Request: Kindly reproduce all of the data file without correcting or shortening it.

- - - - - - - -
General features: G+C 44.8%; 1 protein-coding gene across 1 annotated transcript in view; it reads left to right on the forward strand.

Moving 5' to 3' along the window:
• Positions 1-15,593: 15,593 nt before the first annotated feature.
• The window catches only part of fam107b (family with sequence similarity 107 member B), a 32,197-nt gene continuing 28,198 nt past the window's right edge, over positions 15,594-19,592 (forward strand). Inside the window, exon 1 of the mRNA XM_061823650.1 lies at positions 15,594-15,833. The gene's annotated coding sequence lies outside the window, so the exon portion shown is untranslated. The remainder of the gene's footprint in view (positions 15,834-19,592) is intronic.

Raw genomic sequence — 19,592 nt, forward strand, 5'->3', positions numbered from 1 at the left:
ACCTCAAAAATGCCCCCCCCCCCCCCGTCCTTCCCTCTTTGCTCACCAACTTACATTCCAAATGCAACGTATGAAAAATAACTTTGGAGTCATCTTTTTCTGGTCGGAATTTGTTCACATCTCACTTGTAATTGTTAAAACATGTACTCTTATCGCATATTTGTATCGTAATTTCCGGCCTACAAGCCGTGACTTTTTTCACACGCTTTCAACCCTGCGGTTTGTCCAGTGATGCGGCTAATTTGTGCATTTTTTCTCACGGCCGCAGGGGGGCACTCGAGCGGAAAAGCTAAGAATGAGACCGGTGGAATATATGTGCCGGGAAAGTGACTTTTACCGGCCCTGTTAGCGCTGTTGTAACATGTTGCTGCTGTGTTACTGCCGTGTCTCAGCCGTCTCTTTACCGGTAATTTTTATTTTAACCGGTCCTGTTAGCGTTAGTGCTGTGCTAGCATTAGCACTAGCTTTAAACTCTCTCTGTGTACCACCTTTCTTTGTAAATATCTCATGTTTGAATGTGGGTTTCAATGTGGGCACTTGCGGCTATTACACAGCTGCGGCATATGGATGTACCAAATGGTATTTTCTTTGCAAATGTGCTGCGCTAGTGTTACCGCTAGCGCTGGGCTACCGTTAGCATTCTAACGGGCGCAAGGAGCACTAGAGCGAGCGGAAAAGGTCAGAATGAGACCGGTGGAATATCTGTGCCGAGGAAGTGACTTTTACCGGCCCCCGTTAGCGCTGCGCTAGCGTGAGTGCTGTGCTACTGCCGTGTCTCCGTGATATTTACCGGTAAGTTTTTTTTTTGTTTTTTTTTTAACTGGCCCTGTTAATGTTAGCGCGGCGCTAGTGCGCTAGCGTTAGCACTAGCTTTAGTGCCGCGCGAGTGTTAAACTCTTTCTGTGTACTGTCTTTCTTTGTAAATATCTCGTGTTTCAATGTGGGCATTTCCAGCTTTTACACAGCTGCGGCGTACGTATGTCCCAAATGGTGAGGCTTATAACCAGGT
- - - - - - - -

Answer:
General features: G+C 44.8%; 1 protein-coding gene across 1 annotated transcript in view; it reads left to right on the forward strand.

Moving 5' to 3' along the window:
• Positions 1-15,593: 15,593 nt before the first annotated feature.
• The window catches only part of fam107b (family with sequence similarity 107 member B), a 32,197-nt gene continuing 28,198 nt past the window's right edge, over positions 15,594-19,592 (forward strand). Inside the window, exon 1 of the mRNA XM_061823650.1 lies at positions 15,594-15,833. The gene's annotated coding sequence lies outside the window, so the exon portion shown is untranslated. The remainder of the gene's footprint in view (positions 15,834-19,592) is intronic.

Raw genomic sequence — 19,592 nt, forward strand, 5'->3', positions numbered from 1 at the left:
ACCTCAAAAATGCCCCCCCCCCCCCCGTCCTTCCCTCTTTGCTCACCAACTTACATTCCAAATGCAACGTATGAAAAATAACTTTGGAGTCATCTTTTTCTGGTCGGAATTTGTTCACATCTCACTTGTAATTGTTAAAACATGTACTCTTATCGCATATTTGTATCGTAATTTCCGGCCTACAAGCCGTGACTTTTTTCACACGCTTTCAACCCTGCGGTTTGTCCAGTGATGCGGCTAATTTGTGCATTTTTTCTCACGGCCGCAGGGGGGCACTCGAGCGGAAAAGCTAAGAATGAGACCGGTGGAATATATGTGCCGGGAAAGTGACTTTTACCGGCCCTGTTAGCGCTGTTGTAACATGTTGCTGCTGTGTTACTGCCGTGTCTCAGCCGTCTCTTTACCGGTAATTTTTATTTTAACCGGTCCTGTTAGCGTTAGTGCTGTGCTAGCATTAGCACTAGCTTTAAACTCTCTCTGTGTACCACCTTTCTTTGTAAATATCTCATGTTTGAATGTGGGTTTCAATGTGGGCACTTGCGGCTATTACACAGCTGCGGCATATGGATGTACCAAATGGTATTTTCTTTGCAAATGTGCTGCGCTAGTGTTACCGCTAGCGCTGGGCTACCGTTAGCATTCTAACGGGCGCAAGGAGCACTAGAGCGAGCGGAAAAGGTCAGAATGAGACCGGTGGAATATCTGTGCCGAGGAAGTGACTTTTACCGGCCCCCGTTAGCGCTGCGCTAGCGTGAGTGCTGTGCTACTGCCGTGTCTCCGTGATATTTACCGGTAAGTTTTTTTTTTGTTTTTTTTTTAACTGGCCCTGTTAATGTTAGCGCGGCGCTAGTGCGCTAGCGTTAGCACTAGCTTTAGTGCCGCGCGAGTGTTAAACTCTTTCTGTGTACTGTCTTTCTTTGTAAATATCTCGTGTTTCAATGTGGGCATTTCCAGCTTTTACACAGCTGCGGCGTACGTATGTCCCAAATGGTGAGGCTTATAACCAGGT